On July 21, Chris Malmevik, the director of the Office for Catechesis, will observe her 25th anniversary at the Springfield Catholic Pastoral Center. The very next day she will begin her retirement, bidding farewell to friends in the Springfield office and in parishes throughout the diocese.
Although her titles have changed over the years, Malmevik, who is a member of St. Joseph Parish in Springfield, says she always has been responsible for faith formation and catechesis and all that they involve. It is something she understands well.
Catholic Times is pleased to recognize the following religious order sisters who have lived in or served in the Diocese of Springfield in Illinois and are celebrating a significant jubilee in 2019. The following biographies were compiled from information submitted for publication by the religious orders.
On the weekend of March 9-10, which was the first weekend of Lent, 247 people came to the Cathedral of the Immaculate Conception in Springfield to take part in the Rite of Election and the Call to Continuing Conversion. That number included 103 catechumens, 45 uncatechized Catholic candidates and 99 baptized Christian candidates. They were accompanied by priests, deacons, RCIA leaders, sponsors, godparents, families and friends who traveled with them.
Lent is meant to be a time of prayer and penance and for many members of the Diocese of Springfield in Illinois this Lent will also be a time to use those 40 days to stand up for life.
Carrying rosaries and signs and wearing identifiable hoodies, scarves and warm outerwear, Bishop Thomas John Paprocki, hundreds of young people, dozens of adults, several seminarians and members of the clergy from the Diocese of Springfield in Illinois walked for life in Washington, D.C., on Jan. 18. The theme of this year’s March for Life was “Unique from Day One: Pro-life is Pro-science.”
Just in time for holiday decorating and gift-giving, the 2018 Official City of Springfield Ornament was recently unveiled at a press conference in the Governor’s Mansion. Springfield Mayor James Langfelder; Maxine Bergman, executive director of St. Joseph’s Home; and Justin Blandford, curator of the Governor’s Mansion, participated in the unveiling event.
This year’s ornament features the recent renovation of the Governor’s Mansion and the Illinois Bicentennial. It is the 26th ornament in the City of Springfield series that celebrates hometown landmarks and events. This 2018 ornament is unique because it is the result of a partnership between St. Joseph’s Home and the Illinois Governor’s Mansion Association. Therefore, the proceeds from the sale of the ornament will benefit both organizations.
TANZANIA — While many college-age students are returning to their families for the holidays, Sacred Heart-Griffin High School (Springfield) graduate Isabella Farris is spending her first fall and winter since her 2018 graduation far, far from her home. Isabella, known as Izzy to her family and friends, is in the midst of a “gap year” that has her stationed — for now — in Tanzania, East Africa.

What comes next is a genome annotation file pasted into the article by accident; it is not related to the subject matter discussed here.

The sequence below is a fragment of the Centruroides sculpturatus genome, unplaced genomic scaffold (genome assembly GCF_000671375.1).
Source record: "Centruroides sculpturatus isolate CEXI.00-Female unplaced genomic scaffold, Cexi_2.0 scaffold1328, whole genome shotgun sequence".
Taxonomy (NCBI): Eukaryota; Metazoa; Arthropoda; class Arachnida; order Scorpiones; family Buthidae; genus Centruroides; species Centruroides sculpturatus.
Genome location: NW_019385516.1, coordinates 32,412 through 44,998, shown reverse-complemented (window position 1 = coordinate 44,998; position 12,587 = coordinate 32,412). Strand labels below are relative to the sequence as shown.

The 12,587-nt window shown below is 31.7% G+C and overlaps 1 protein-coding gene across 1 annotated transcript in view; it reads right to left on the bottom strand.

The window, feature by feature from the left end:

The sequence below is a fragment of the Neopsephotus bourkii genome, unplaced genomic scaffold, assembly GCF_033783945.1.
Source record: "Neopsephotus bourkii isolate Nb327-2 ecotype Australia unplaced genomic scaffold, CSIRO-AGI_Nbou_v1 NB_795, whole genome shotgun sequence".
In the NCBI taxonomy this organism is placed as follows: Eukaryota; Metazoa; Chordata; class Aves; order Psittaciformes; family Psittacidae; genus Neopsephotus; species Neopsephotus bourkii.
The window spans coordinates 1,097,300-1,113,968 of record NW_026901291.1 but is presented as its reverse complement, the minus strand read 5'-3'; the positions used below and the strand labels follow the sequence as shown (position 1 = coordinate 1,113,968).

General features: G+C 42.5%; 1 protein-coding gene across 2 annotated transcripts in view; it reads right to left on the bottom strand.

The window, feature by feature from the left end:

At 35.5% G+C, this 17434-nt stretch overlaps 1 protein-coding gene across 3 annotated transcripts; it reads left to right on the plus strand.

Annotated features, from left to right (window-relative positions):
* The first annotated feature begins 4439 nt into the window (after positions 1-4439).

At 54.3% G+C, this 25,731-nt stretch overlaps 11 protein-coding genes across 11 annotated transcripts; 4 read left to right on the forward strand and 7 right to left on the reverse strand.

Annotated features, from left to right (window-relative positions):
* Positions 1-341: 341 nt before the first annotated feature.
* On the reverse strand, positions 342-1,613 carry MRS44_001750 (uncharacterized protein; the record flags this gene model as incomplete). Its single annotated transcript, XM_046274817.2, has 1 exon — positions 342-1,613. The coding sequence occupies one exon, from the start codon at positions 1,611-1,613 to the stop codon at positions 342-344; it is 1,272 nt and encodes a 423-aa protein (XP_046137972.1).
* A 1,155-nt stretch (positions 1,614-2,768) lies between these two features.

In Tanzania, Isabella is volunteering at the St. Nicholaus Children’s Center. The center is a Catholic residential home for orphaned, disabled and vulnerable children, operated by the Bukoba Catholic Diocese and founded by Stefanie Köster, director and German lay associate, and Sister Anne Carlino of the Hospital Sisters of St. Francis in Springfield.
This Veterans Day we remember a priest of the Diocese of Springfield in Illinois, Army chaplain Father Terrence Thomas Brady, who 75 years ago gave his life while ministering to his fellow soldiers. A native of Mt. Sterling who was ordained to the priesthood by Bishop James A. Griffin on April 24, 1938, Father Brady was just 30 years old when he died in World War II.
A notice sent to his fellow priests by Msgr. Michael A. Tarrent, who was chancellor for the diocese, said Father Brady was the first casualty among diocesan priests serving the Armed Forces. The heroic priest’s story was printed over several editions of the Western Catholic, which was at that time the name of the Springfield diocesan newspaper.
On Oct. 15, the Cathedral of the Immaculate Conception was filled with enthusiastic students and faculty members from all over the Diocese of Springfield in Illinois for the annual Mission Mass. Representatives from a great number of Catholic schools and parishes in the diocese traveled to the Cathedral to attend Mass. Some of the groups took time to look around the Cathedral and to have their pictures taken with Bishop Thomas John Paprocki, who was the main celebrant.
Concelebrating with Bishop Paprocki were Msgr. David Hoefler, vicar general, and Father Angel Sierra. Deacons were Deacon Patrick O’Toole, who is director of the Office for the Missions and Deacon Terry Ellerman. The choir from St. Aloysius School in Springfield led the music at the Mission Mass and St. Mary School in Taylorville assisted with the liturgy. Patrick Hutt was the master of ceremonies.
As Bishop Thomas John Paprocki remarked at the beginning of the Mass for Couples Married 50 Years or More, the afternoon of the first full day of autumn was beautiful both outside and inside the Cathedral of the Immaculate Conception in Springfield. It was a joyful day, he said, not just because the weather was near perfect on Sept. 23 but also inside the church hundreds of people were there to celebrate the beauty of long marriages.
A great number of the couples taking part were married in 1968 and celebrating their golden wedding anniversary this year, but some had been married much longer. Moreover, many of the couples came to the Mass with family members, who were there to celebrate with them. During the Mass the couples renewed their commitment to marriage and received a special blessing from Bishop Paprocki.